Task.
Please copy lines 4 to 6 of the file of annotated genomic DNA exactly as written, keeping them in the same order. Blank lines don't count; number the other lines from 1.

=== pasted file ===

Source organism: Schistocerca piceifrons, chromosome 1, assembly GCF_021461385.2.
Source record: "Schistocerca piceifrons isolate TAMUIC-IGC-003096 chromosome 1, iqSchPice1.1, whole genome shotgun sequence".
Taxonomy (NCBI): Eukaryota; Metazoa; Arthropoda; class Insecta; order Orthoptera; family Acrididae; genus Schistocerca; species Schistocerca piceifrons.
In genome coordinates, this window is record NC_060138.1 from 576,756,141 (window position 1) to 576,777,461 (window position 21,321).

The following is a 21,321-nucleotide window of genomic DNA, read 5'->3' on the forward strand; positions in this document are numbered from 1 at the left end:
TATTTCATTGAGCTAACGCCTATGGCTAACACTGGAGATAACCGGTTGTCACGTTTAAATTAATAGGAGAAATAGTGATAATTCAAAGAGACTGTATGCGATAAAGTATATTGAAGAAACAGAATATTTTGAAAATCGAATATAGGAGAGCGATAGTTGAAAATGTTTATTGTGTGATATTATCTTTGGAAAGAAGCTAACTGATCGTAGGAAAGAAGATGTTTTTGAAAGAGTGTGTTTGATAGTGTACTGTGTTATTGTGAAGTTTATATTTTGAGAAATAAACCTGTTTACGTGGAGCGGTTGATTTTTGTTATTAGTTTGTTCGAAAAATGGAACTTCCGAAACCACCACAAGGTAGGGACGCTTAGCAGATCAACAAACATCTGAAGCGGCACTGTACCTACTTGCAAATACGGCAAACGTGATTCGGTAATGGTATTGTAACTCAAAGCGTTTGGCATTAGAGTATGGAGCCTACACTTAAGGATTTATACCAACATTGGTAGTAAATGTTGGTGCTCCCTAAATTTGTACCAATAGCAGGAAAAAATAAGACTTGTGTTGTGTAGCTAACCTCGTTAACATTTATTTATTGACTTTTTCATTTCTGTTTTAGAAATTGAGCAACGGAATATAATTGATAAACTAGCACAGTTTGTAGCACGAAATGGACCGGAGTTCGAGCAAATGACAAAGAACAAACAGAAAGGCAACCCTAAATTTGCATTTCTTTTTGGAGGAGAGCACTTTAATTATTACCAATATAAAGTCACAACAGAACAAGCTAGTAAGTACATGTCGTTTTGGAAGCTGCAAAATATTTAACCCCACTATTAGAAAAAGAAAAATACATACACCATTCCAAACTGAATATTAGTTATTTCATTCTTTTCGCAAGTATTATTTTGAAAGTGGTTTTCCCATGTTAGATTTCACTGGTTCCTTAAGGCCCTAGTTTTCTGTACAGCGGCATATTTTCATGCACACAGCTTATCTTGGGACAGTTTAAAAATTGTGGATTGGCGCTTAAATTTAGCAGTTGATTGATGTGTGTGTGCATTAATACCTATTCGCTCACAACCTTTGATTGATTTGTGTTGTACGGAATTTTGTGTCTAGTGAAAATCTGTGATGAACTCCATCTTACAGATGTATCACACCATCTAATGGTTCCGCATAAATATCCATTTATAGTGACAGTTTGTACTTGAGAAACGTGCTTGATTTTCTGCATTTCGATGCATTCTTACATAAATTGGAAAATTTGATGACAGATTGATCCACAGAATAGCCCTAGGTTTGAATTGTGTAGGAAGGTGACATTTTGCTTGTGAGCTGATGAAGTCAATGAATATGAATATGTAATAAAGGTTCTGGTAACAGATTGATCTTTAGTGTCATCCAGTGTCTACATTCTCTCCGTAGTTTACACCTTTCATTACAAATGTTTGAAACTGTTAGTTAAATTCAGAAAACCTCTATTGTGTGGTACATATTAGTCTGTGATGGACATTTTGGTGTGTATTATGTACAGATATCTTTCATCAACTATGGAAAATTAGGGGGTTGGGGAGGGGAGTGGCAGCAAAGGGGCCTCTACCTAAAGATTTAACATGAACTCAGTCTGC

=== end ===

In genome coordinates, this window is record NC_060138.1 from 576,756,141 (window position 1) to 576,777,461 (window position 21,321).

The following is a 21,321-nucleotide window of genomic DNA, read 5'->3' on the forward strand; positions in this document are numbered from 1 at the left end:
TATTTCATTGAGCTAACGCCTATGGCTAACACTGGAGATAACCGGTTGTCACGTTTAAATTAATAGGAGAAATAGTGATAATTCAAAGAGACTGTATGCGATAAAGTATATTGAAGAAACAGAATATTTTGAAAATCGAATATAGGAGAGCGATAGTTGAAAATGTTTATTGTGTGATATTATCTTTGGAAAGAAGCTAACTGATCGTAGGAAAGAAGATGTTTTTGAAAGAGTGTGTTTGATAGTGTACTGTGTTATTGTGAAGTTTATATTTTGAGAAATAAACCTGTTTACGTGGAGCGGTTGATTTTTGTTATTAGTTTGTTCGAAAAATGGAACTTCCGAAACCACCACAAGGTAGGGACGCTTAGCAGATCAACAAACATCTGAAGCGGCACTGTACCTACTTGCAAATACGGCAAACGTGATTCGGTAATGGTATTGTAACTCAAAGCGTTTGGCATTAGAGTATGGAGCCTACACTTAAGGATTTATACCAACATTGGTAGTAAATGTTGGTGCTCCCTAAATTTGTACCAATAGCAGGAAAAAATAAGACTTGTGTTGTGTAGCTAACCTCGTTAACATTTATTTATTGACTTTTTCATTTCTGTTTTAGAAATTGAGCAACGGAATATAATTGATAAACTAGCACAGTTTGTAGCACGAAATGGACCGGAGTTCGAGCAAATGACAAAGAACAAACAGAAAGGCAACCCTAAATTTGCATTTCTTTTTGGAGGAGAGCACTTTAATTATTACCAATATAAAGTCACAACAGAACAAGCTAGTAAGTACATGTCGTTTTGGAAGCTGCAAAATATTTAACCCCACTATTAGAAAAAGAAAAATACATACACCATTCCAAACTGAATATTAGTTATTTCATTCTTTTCGCAAGTATTATTTTGAAAGTGGTTTTCCCATGTTAGATTTCACTGGTTCCTTAAGGCCCTAGTTTTCTGTACAGCGGCATATTTTCATGCACACAGCTTATCTTGGGACAGTTTAAAAATTGTGGATTGGCGCTTAAATTTAGCAGTTGATTGATGTGTGTGTGCATTAATACCTATTCGCTCACAACCTTTGATTGATTTGTGTTGTACGGAATTTTGTGTCTAGTGAAAATCTGTGATGAACTCCATCTTACAGATGTATCACACCATCTAATGGTTCCGCATAAATATCCATTTATAGTGACAGTTTGTACTTGAGAAACGTGCTTGATTTTCTGCATTTCGATGCATTCTTACATAAATTGGAAAATTTGATGACAGATTGATCCACAGAATAGCCCTAGGTTTGAATTGTGTAGGAAGGTGACATTTTGCTTGTGAGCTGATGAAGTCAATGAATATGAATATGTAATAAAGGTTCTGGTAACAGATTGATCTTTAGTGTCATCCAGTGTCTACATTCTCTCCGTAGTTTACACCTTTCATTACAAATGTTTGAAACTGTTAGTTAAATTCAGAAAACCTCTATTGTGTGGTACATATTAGTCTGTGATGGACATTTTGGTGTGTATTATGTACAGATATCTTTCATCAACTATGGAAAATTAGGGGGTTGGGGAGGGGAGTGGCAGCAAAGGGGCCTCTACCTAAAGATTTAACATGAACTCAGTCTGC